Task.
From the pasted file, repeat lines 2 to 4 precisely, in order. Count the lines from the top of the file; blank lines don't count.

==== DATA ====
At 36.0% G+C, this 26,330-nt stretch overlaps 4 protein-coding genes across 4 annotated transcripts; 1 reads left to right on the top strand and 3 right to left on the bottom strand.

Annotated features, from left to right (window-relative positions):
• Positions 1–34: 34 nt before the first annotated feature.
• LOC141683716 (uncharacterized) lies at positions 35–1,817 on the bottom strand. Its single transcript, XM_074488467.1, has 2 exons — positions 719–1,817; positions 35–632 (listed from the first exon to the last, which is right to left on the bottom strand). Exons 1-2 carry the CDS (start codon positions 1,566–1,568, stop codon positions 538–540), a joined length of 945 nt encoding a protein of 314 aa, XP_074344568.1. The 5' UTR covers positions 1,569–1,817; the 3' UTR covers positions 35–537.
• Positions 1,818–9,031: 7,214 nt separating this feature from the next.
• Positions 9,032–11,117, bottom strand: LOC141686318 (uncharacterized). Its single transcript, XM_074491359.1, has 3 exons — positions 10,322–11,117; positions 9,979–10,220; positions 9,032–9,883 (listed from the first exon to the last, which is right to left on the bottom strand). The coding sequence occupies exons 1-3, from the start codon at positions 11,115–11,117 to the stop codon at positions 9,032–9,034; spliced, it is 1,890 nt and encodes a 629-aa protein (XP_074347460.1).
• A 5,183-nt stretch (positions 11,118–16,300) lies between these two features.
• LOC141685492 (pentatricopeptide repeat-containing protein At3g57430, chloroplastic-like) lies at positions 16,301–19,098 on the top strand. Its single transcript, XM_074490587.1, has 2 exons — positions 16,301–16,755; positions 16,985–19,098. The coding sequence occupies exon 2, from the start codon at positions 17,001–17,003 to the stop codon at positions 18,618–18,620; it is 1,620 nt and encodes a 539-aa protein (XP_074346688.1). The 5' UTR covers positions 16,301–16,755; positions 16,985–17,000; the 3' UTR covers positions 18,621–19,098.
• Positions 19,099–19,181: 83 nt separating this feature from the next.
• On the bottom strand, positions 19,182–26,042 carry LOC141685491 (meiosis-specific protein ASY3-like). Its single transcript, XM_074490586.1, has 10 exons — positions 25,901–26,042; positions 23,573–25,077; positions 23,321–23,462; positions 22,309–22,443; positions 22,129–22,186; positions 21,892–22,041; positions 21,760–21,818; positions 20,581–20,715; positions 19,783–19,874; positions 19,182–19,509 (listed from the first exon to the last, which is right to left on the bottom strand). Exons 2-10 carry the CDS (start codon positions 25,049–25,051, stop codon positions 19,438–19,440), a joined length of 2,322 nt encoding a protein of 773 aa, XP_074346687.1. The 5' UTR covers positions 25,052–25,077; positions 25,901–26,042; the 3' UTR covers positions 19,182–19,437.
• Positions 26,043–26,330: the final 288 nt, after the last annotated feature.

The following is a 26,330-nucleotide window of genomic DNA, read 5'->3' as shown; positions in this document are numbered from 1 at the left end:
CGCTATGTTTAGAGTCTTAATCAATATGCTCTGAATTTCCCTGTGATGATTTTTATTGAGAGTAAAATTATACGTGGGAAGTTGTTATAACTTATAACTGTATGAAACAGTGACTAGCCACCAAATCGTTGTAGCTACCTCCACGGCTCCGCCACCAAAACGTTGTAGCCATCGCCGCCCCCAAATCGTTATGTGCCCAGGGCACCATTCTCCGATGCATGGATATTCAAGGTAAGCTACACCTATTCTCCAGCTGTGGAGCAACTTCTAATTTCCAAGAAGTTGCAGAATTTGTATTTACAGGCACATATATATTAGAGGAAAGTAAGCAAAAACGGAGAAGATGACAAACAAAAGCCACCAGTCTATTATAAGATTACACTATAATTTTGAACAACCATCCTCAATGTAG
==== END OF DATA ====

Annotated features, from left to right (window-relative positions):
• Positions 1–34: 34 nt before the first annotated feature.
• LOC141683716 (uncharacterized) lies at positions 35–1,817 on the bottom strand. Its single transcript, XM_074488467.1, has 2 exons — positions 719–1,817; positions 35–632 (listed from the first exon to the last, which is right to left on the bottom strand). Exons 1-2 carry the CDS (start codon positions 1,566–1,568, stop codon positions 538–540), a joined length of 945 nt encoding a protein of 314 aa, XP_074344568.1. The 5' UTR covers positions 1,569–1,817; the 3' UTR covers positions 35–537.